Health Care Research

Home health care lowers re-hospitalization risk for people with diabetes

Medicare patients with diabetes are more likely to be re-hospitalized if they don’t receive recommended home health care within two days of discharge, according to a new study.

Researchers found that 27% of 786,734 Medicare beneficiaries with a diabetes-related hospital admission received home health care within two weeks of being discharged in 2015.

The results also showed that Hispanic and American Indian patients were significantly less likely than white patients to receive a home health care referral, and that racial and ethnic minority patients more often received delayed services or no services within the first two weeks compared to non-Hispanic white patients.

A patient’s risk of re-hospitalization was significantly higher when recommended care started more than two days after hospital discharge, the researchers found. Patients who had a short delay in beginning care within two days were 1.28 times more at risk of re-hospitalization compared to patients who began within the recommended time frame. Patients with delays beyond that were 4.12 times more at risk of re-hospitalizations.

“Timely home health care can improve outcomes in older adults following diabetes-related hospitalizations, but we found persistent racial/ethnic disparities exist in who was referred to home health care and who ended up receiving services within the critical first days,” says Olga F. Jarrín Montaner, an assistant professor at Rutgers School of Nursing and Rutgers Institute for Health, Healthcare Policy, and Aging Research and principal investigator of two studies published in the International Journal of Environmental Research and Public Health (study 1, study 2).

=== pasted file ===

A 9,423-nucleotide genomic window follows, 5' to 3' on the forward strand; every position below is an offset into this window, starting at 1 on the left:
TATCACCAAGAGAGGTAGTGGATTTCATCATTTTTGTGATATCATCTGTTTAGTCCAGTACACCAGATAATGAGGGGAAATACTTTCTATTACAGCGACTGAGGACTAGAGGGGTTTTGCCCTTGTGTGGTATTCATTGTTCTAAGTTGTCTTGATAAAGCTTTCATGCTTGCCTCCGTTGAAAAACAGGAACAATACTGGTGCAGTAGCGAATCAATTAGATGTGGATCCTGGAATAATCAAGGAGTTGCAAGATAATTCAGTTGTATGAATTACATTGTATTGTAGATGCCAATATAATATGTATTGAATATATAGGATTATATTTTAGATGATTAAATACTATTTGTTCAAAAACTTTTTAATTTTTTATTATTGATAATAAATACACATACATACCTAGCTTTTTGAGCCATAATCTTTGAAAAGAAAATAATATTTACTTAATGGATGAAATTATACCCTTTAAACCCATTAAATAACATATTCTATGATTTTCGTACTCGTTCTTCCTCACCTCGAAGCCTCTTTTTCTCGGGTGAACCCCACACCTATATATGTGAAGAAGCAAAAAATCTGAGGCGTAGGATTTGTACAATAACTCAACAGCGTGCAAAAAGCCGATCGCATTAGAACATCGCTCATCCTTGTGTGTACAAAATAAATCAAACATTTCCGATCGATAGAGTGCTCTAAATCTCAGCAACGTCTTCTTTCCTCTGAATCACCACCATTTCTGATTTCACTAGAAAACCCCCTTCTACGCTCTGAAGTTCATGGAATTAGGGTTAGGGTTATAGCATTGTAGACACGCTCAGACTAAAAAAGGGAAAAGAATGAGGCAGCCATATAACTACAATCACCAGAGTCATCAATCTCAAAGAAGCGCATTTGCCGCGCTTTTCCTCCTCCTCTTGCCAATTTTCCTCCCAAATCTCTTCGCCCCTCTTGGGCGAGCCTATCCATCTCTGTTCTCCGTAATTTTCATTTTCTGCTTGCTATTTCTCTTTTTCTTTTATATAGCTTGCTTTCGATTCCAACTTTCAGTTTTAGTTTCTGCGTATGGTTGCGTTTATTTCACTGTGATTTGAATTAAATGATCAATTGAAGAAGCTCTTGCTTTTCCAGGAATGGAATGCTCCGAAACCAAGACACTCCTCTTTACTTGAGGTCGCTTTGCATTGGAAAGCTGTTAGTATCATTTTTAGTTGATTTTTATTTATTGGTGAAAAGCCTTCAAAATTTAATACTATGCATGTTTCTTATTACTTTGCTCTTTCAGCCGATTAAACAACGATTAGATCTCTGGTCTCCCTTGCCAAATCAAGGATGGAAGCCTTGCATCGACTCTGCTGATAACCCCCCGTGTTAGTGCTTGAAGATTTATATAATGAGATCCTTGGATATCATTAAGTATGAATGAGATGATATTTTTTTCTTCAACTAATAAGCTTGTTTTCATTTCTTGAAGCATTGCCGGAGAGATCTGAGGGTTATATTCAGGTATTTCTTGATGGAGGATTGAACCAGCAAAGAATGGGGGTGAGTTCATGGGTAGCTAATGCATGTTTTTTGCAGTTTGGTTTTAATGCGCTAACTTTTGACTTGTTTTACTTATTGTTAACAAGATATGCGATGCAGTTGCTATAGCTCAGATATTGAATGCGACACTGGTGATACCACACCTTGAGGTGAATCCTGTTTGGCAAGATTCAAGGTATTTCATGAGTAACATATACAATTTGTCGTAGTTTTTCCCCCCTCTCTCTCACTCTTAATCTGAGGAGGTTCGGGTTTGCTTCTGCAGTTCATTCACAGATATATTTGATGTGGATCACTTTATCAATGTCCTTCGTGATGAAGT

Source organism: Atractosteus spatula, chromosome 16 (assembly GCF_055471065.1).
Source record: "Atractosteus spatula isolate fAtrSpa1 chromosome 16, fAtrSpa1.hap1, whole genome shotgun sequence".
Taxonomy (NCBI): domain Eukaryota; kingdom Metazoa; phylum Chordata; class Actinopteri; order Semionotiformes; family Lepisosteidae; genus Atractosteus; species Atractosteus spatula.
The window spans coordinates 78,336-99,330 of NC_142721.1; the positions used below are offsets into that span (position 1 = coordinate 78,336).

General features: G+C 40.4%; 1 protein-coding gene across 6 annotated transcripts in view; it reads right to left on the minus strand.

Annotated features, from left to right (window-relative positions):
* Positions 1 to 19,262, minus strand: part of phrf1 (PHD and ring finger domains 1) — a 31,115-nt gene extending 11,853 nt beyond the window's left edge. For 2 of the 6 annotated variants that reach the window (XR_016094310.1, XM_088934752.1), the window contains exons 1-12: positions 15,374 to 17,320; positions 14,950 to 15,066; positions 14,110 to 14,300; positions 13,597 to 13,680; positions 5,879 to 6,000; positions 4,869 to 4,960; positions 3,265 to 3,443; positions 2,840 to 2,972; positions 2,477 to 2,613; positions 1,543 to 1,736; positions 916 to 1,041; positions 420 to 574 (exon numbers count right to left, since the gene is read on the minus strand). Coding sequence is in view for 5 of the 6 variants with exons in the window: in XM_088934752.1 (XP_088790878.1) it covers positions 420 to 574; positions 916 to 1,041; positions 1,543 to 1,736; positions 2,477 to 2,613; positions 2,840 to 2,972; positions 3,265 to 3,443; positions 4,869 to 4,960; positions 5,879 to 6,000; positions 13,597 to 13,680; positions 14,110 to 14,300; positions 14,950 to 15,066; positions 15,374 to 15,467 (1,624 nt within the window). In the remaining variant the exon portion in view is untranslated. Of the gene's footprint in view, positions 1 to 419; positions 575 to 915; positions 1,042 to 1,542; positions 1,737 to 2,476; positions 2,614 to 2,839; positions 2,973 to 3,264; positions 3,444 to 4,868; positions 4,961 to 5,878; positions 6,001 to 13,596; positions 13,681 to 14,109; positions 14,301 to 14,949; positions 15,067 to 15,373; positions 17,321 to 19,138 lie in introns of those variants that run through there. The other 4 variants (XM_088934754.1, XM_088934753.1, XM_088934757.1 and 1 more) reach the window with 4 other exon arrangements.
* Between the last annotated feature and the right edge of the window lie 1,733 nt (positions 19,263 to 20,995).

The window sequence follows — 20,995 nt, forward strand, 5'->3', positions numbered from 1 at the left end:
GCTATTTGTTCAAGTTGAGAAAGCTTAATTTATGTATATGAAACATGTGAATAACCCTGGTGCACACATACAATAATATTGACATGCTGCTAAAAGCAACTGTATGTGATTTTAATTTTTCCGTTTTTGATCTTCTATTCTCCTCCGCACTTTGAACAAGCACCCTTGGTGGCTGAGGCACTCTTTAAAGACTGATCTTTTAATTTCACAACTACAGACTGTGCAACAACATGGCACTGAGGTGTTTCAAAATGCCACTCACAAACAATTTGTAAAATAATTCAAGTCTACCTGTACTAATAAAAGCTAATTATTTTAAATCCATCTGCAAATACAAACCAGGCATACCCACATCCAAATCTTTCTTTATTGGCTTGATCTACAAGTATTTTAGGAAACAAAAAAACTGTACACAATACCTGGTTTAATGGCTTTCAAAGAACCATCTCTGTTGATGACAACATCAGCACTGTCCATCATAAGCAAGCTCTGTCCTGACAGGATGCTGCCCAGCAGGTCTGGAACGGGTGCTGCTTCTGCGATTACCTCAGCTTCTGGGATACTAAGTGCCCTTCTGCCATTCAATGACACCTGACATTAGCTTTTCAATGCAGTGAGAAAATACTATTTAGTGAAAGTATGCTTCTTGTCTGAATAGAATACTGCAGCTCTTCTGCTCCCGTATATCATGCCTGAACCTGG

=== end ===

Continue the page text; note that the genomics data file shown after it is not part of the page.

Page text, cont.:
Depending on a patient’s needs, home health care provided by a registered nurse may include a comprehensive in-home health assessment, medication review and assistance with medication management, care planning and care coordination, individualized education and assistance with dietary recommendations, assistance with monitoring blood glucose, filling insulin syringes, or managing complications of diabetes, including nerve damage in hands and feet, stroke, cardiovascular disease, damage to kidneys, vision loss, cognitive impairment, and skin problems, including non-healing wounds.

The researchers cite multiple reasons why disparities in receiving home health care services after hospital discharge might occur, such as cultural health beliefs and practices, preferred languages, health literacy, and other communication needs of older adults and their caregivers.

“With the COVID-19 pandemic highlighting many inequities in the health care system, these challenges are compounded by systemic and structural problems that need to be critically examined through a lens of social justice and equity,” says lead author Jamie M. Smith, an instructor at Thomas Jefferson University who worked on the project during her doctoral studies at Rutgers.

“Health care organizations should prioritize incorporating culturally congruent and linguistically appropriate practices in the care of older adults with diabetes across healthcare settings.”

The researchers emphasize the importance of discharge planning that includes ensuring patients and their families understand the purpose and value of home health care and assistance navigating structural and systemic barriers.

Additional coauthors are from the University of Southern California and Rutgers. The Agency for Healthcare Research and Quality and the National Institutes of Health funded the work.

Source: Rutgers University